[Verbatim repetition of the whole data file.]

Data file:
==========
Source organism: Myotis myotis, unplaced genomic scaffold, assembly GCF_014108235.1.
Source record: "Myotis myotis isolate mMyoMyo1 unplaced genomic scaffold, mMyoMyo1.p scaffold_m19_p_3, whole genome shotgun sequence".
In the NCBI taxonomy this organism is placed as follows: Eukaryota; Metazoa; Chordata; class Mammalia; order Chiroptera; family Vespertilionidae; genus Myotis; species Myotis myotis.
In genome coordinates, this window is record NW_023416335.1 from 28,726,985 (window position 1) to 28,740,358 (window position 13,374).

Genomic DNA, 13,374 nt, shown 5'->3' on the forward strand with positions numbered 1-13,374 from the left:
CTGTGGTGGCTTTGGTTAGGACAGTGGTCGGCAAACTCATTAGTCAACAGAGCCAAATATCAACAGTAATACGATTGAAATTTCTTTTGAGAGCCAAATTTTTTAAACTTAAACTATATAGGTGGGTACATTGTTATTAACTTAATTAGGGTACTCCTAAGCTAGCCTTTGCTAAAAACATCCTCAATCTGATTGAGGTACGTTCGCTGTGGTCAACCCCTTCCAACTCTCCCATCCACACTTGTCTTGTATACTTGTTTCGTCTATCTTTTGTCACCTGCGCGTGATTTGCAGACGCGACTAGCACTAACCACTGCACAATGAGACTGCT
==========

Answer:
Source organism: Myotis myotis, unplaced genomic scaffold, assembly GCF_014108235.1.
Source record: "Myotis myotis isolate mMyoMyo1 unplaced genomic scaffold, mMyoMyo1.p scaffold_m19_p_3, whole genome shotgun sequence".
In the NCBI taxonomy this organism is placed as follows: Eukaryota; Metazoa; Chordata; class Mammalia; order Chiroptera; family Vespertilionidae; genus Myotis; species Myotis myotis.
In genome coordinates, this window is record NW_023416335.1 from 28,726,985 (window position 1) to 28,740,358 (window position 13,374).

Genomic DNA, 13,374 nt, shown 5'->3' on the forward strand with positions numbered 1-13,374 from the left:
CTGTGGTGGCTTTGGTTAGGACAGTGGTCGGCAAACTCATTAGTCAACAGAGCCAAATATCAACAGTAATACGATTGAAATTTCTTTTGAGAGCCAAATTTTTTAAACTTAAACTATATAGGTGGGTACATTGTTATTAACTTAATTAGGGTACTCCTAAGCTAGCCTTTGCTAAAAACATCCTCAATCTGATTGAGGTACGTTCGCTGTGGTCAACCCCTTCCAACTCTCCCATCCACACTTGTCTTGTATACTTGTTTCGTCTATCTTTTGTCACCTGCGCGTGATTTGCAGACGCGACTAGCACTAACCACTGCACAATGAGACTGCT